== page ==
Bond: William and Mary Catharine Goddard1 to Benjamin Franklin
Printed form with MS insertions: Historical Society of Pennsylvania
[Dated December 15, 1769. A bond in the sum of one hundred and twenty pounds, Pennsylvania currency, to be paid to Franklin or his attorney, heirs, assigns, etc. If a payment of sixty pounds, plus interest, is made on June 15, 1770, the bond will be void; otherwise it will remain in force.2]
1. For William Goddard, printer and journalist, see above, XII, 287 n; XIV, 9 n. Mary Katherine Goddard (1738–1816) was his sister; she had learned the printing trade in his Providence shop and had, with her mother, joined him in Philadelphia in 1768.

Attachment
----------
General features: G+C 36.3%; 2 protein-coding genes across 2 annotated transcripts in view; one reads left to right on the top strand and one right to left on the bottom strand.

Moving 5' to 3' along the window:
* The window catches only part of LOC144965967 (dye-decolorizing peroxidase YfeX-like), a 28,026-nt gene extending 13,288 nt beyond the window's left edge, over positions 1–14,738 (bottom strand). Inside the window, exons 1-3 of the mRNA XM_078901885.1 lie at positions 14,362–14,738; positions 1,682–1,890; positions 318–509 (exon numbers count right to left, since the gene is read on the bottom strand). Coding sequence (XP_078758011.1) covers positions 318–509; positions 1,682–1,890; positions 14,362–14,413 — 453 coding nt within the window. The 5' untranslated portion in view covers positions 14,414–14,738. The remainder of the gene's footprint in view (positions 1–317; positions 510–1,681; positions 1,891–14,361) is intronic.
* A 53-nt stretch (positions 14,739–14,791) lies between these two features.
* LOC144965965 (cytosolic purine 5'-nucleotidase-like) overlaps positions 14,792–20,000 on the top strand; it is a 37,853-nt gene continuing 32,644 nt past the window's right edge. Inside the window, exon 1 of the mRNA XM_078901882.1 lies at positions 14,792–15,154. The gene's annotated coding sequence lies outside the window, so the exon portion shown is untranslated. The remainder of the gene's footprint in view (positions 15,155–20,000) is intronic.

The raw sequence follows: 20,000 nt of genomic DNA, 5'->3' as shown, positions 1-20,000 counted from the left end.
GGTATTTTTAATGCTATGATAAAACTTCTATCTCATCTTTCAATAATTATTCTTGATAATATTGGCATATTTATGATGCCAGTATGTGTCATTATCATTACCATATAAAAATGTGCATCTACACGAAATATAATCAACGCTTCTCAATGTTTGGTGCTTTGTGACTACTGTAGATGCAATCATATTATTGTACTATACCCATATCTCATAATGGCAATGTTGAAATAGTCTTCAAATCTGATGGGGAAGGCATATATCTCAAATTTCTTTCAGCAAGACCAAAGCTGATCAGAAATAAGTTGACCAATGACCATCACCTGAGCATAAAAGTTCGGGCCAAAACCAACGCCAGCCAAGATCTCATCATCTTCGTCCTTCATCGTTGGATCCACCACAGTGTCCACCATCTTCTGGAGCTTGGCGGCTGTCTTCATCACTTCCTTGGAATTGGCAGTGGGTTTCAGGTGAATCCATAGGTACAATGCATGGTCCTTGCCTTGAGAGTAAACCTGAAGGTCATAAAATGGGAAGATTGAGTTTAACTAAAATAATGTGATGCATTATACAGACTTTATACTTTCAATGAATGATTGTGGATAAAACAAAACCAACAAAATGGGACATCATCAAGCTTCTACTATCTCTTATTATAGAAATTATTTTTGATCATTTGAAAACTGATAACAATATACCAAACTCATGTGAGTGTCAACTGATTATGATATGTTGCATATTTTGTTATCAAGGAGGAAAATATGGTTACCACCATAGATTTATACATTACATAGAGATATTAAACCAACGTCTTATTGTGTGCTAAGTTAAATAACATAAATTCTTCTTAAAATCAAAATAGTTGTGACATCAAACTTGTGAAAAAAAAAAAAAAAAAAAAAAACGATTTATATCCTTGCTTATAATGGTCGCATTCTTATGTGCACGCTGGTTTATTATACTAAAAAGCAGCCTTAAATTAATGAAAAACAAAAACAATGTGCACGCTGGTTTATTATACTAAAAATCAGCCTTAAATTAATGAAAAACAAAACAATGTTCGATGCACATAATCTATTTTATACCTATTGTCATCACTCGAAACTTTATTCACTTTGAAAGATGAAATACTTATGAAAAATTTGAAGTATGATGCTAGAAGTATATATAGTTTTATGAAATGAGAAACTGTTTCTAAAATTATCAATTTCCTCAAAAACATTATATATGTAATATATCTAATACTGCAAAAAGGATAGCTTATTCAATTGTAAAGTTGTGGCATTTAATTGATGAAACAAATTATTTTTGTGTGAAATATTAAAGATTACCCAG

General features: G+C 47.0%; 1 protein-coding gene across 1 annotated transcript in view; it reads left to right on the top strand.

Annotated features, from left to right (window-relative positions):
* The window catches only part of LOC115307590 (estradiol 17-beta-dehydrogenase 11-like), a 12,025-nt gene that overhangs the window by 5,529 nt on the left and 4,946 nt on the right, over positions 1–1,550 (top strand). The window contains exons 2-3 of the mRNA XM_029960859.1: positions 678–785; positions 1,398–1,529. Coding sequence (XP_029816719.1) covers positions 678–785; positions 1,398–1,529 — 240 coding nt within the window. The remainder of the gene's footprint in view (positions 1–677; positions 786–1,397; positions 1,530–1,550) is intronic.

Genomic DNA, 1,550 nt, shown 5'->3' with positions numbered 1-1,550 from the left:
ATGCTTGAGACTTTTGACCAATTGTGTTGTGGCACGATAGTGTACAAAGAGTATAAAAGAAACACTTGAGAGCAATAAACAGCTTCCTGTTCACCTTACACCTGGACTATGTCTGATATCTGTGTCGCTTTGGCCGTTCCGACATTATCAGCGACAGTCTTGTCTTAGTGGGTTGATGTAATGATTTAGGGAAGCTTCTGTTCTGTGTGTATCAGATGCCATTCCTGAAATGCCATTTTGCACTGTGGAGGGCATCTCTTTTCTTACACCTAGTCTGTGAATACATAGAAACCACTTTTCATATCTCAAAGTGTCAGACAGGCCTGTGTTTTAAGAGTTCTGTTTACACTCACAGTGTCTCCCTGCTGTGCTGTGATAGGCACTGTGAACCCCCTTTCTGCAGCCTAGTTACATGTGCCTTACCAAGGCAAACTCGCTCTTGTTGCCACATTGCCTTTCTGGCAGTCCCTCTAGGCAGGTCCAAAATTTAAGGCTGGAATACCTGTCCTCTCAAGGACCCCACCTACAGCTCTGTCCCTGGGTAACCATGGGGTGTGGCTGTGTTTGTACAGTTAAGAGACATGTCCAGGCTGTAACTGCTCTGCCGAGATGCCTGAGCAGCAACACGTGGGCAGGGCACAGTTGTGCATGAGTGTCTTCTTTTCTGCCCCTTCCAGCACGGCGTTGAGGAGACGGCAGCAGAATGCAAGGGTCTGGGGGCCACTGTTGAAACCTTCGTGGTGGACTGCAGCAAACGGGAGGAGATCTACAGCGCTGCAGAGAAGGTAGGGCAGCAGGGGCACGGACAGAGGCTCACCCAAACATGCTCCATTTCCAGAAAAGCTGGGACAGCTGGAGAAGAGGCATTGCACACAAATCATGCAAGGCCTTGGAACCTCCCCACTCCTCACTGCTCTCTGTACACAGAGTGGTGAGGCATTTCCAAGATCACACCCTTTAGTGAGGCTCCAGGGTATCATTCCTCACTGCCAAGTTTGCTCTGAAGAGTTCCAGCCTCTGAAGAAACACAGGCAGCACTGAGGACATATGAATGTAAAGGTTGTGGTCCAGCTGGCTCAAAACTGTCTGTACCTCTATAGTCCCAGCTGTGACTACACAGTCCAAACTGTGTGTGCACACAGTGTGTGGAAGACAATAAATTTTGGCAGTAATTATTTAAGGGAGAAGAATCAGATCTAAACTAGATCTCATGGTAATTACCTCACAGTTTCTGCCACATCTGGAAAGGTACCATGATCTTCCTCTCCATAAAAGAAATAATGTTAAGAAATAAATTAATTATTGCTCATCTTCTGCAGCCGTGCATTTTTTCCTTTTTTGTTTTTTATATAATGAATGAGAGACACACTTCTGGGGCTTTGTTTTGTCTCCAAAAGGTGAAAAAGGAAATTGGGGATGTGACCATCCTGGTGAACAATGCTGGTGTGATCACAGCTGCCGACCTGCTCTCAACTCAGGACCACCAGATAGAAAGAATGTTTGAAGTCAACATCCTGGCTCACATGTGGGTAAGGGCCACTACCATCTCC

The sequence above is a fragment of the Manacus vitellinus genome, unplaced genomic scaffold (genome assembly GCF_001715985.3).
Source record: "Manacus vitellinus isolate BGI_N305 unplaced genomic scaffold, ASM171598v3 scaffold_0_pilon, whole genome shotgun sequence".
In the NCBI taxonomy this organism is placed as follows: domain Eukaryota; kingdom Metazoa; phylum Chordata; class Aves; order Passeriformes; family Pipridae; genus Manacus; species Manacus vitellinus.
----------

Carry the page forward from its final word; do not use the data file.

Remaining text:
2. Goddard had been postmaster at Providence, and his biographer conjectures that the bond represented a debt he owed the Post Office, despite the fact that BF left the unpaid bond in his will to Richard Bache. Ward L. Miner, William Goddard, Newspaperman (Durham, N.C., 1962), pp. 91–2. An obligation to the royal Post Office could scarcely have been treated as a legacy in 1790; in BF’s last years, furthermore, both he and Goddard wrote of it as if it were a private debt. Goddard to David Lenox, Jan. 23, 1787, Hist. Soc. of Pa.; BF to Goddard, Jan. 6, 1789, APS. Our conjecture is that the bond had something to do with the murky financial affairs of Benjamin Mecom. A complete inventory of Mecom’s printing equipment was sent to BF in London, for the benefit of creditors there; and Goddard was subsequently involved in evaluating some of this equipment. James Parker to Goddard, June 16, 1770, Hist. Soc. of Pa. The letter is tantalizingly obscure, but it raises the possibility that Goddard had acquired at least part of the equipment he needed by giving this bond to BF six months earlier.